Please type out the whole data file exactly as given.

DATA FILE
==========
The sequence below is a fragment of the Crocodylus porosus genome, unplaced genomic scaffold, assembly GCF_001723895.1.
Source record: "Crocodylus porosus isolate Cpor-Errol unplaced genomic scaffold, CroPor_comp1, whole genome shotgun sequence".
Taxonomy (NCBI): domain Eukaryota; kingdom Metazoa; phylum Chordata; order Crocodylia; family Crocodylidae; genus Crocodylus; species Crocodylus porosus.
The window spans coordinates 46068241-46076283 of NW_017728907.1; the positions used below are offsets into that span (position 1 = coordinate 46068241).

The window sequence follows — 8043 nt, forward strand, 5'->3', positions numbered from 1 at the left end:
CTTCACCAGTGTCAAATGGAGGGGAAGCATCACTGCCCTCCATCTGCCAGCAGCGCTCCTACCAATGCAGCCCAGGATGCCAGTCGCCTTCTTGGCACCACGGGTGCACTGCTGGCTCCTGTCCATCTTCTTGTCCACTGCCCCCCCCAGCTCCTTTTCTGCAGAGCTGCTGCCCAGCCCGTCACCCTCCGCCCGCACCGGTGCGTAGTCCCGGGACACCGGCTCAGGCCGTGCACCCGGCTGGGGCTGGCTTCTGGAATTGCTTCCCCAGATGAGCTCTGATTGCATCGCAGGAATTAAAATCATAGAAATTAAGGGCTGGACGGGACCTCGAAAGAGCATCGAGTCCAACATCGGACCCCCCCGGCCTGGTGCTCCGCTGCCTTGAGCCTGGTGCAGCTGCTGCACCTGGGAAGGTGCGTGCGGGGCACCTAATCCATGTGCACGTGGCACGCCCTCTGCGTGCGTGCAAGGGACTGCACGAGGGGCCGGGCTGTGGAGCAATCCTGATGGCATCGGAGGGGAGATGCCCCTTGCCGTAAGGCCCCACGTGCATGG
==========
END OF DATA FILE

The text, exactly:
The sequence below is a fragment of the Crocodylus porosus genome, unplaced genomic scaffold, assembly GCF_001723895.1.
Source record: "Crocodylus porosus isolate Cpor-Errol unplaced genomic scaffold, CroPor_comp1, whole genome shotgun sequence".
Taxonomy (NCBI): domain Eukaryota; kingdom Metazoa; phylum Chordata; order Crocodylia; family Crocodylidae; genus Crocodylus; species Crocodylus porosus.
The window spans coordinates 46068241-46076283 of NW_017728907.1; the positions used below are offsets into that span (position 1 = coordinate 46068241).

The window sequence follows — 8043 nt, forward strand, 5'->3', positions numbered from 1 at the left end:
CTTCACCAGTGTCAAATGGAGGGGAAGCATCACTGCCCTCCATCTGCCAGCAGCGCTCCTACCAATGCAGCCCAGGATGCCAGTCGCCTTCTTGGCACCACGGGTGCACTGCTGGCTCCTGTCCATCTTCTTGTCCACTGCCCCCCCCAGCTCCTTTTCTGCAGAGCTGCTGCCCAGCCCGTCACCCTCCGCCCGCACCGGTGCGTAGTCCCGGGACACCGGCTCAGGCCGTGCACCCGGCTGGGGCTGGCTTCTGGAATTGCTTCCCCAGATGAGCTCTGATTGCATCGCAGGAATTAAAATCATAGAAATTAAGGGCTGGACGGGACCTCGAAAGAGCATCGAGTCCAACATCGGACCCCCCCGGCCTGGTGCTCCGCTGCCTTGAGCCTGGTGCAGCTGCTGCACCTGGGAAGGTGCGTGCGGGGCACCTAATCCATGTGCACGTGGCACGCCCTCTGCGTGCGTGCAAGGGACTGCACGAGGGGCCGGGCTGTGGAGCAATCCTGATGGCATCGGAGGGGAGATGCCCCTTGCCGTAAGGCCCCACGTGCATGG